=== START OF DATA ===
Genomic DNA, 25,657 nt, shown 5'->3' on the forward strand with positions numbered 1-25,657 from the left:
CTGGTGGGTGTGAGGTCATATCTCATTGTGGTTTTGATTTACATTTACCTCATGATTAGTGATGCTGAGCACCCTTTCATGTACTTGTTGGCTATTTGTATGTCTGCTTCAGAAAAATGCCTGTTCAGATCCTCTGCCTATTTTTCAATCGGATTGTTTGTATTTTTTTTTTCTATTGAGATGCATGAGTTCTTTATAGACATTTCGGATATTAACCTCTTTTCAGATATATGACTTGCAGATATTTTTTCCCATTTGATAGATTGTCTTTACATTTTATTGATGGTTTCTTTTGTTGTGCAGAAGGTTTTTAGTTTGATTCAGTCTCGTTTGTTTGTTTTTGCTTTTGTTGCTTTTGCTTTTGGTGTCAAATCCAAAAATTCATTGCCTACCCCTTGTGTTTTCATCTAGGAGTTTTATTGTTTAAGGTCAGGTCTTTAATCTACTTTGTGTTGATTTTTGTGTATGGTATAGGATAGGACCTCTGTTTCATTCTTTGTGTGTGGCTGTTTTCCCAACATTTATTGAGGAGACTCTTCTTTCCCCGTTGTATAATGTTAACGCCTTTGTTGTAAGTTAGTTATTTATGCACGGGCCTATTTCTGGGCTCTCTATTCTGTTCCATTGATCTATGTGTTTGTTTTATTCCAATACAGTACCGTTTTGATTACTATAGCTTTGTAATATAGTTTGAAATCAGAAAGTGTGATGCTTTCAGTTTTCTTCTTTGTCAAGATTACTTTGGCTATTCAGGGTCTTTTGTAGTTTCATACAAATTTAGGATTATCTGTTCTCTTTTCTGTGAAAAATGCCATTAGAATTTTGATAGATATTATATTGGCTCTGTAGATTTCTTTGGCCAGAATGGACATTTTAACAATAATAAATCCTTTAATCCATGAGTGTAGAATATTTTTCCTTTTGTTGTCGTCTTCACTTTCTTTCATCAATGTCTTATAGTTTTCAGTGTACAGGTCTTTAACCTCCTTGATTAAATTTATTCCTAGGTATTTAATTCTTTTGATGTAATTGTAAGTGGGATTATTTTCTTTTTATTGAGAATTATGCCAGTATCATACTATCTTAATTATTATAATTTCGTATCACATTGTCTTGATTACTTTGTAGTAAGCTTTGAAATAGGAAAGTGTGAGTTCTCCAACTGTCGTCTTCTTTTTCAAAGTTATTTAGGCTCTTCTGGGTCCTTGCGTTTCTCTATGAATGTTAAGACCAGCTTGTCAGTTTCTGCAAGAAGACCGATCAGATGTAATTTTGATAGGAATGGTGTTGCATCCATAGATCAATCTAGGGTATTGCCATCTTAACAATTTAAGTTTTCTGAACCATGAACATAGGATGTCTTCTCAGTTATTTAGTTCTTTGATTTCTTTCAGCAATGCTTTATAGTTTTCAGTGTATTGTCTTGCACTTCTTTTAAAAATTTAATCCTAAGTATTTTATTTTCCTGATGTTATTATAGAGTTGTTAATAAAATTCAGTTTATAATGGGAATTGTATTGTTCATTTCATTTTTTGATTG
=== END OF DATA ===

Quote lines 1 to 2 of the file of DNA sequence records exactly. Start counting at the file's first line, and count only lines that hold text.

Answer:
Genomic DNA, 25,657 nt, shown 5'->3' on the forward strand with positions numbered 1-25,657 from the left:
CTGGTGGGTGTGAGGTCATATCTCATTGTGGTTTTGATTTACATTTACCTCATGATTAGTGATGCTGAGCACCCTTTCATGTACTTGTTGGCTATTTGTATGTCTGCTTCAGAAAAATGCCTGTTCAGATCCTCTGCCTATTTTTCAATCGGATTGTTTGTATTTTTTTTTTCTATTGAGATGCATGAGTTCTTTATAGACATTTCGGATATTAACCTCTTTTCAGATATATGACTTGCAGATATTTTTTCCCATTTGATAGATTGTCTTTACATTTTATTGATGGTTTCTTTTGTTGTGCAGAAGGTTTTTAGTTTGATTCAGTCTCGTTTGTTTGTTTTTGCTTTTGTTGCTTTTGCTTTTGGTGTCAAATCCAAAAATTCATTGCCTACCCCTTGTGTTTTCATCTAGGAGTTTTATTGTTTAAGGTCAGGTCTTTAATCTACTTTGTGTTGATTTTTGTGTATGGTATAGGATAGGACCTCTGTTTCATTCTTTGTGTGTGGCTGTTTTCCCAACATTTATTGAGGAGACTCTTCTTTCCCCGTTGTATAATGTTAACGCCTTTGTTGTAAGTTAGTTATTTATGCACGGGCCTATTTCTGGGCTCTCTATTCTGTTCCATTGATCTATGTGTTTGTTTTATTCCAATACAGTACCGTTTTGATTACTATAGCTTTGTAATATAGTTTGAAATCAGAAAGTGTGATGCTTTCAGTTTTCTTCTTTGTCAAGATTACTTTGGCTATTCAGGGTCTTTTGTAGTTTCATACAAATTTAGGATTATCTGTTCTCTTTTCTGTGAAAAATGCCATTAGAATTTTGATAGATATTATATTGGCTCTGTAGATTTCTTTGGCCAGAATGGACATTTTAACAATAATAAATCCTTTAATCCATGAGTGTAGAATATTTTTCCTTTTGTTGTCGTCTTCACTTTCTTTCATCAATGTCTTATAGTTTTCAGTGTACAGGTCTTTAACCTCCTTGATTAAATTTATTCCTAGGTATTTAATTCTTTTGATGTAATTGTAAGTGGGATTATTTTCTTTTTATTGAGAATTATGCCAGTATCATACTATCTTAATTATTATAATTTCGTATCACATTGTCTTGATTACTTTGTAGTAAGCTTTGAAATAGGAAAGTGTGAGTTCTCCAACTGTCGTCTTCTTTTTCAAAGTTATTTAGGCTCTTCTGGGTCCTTGCGTTTCTCTATGAATGTTAAGACCAGCTTGTCAGTTTCTGCAAGAAGACCGATCAGATGTAATTTTGATAGGAATGGTGTTGCATCCATAGATCAATCTAGGGTATTGCCATCTTAACAATTTAAGTTTTCTGAACCATGAACATAGGATGTCTTCTCAGTTATTTAGTTCTTTGATTTCTTTCAGCAATGCTTTATAGTTTTCAGTGTATTGTCTTGCACTTCTTTTAAAAATTTAATCCTAAGTATTTTATTTTCCTGATGTTATTATAGAGTTGTTAATAAAATTCAGTTTATAATGGGAATTGTATTGTTCATTTCATTTTTTGATTG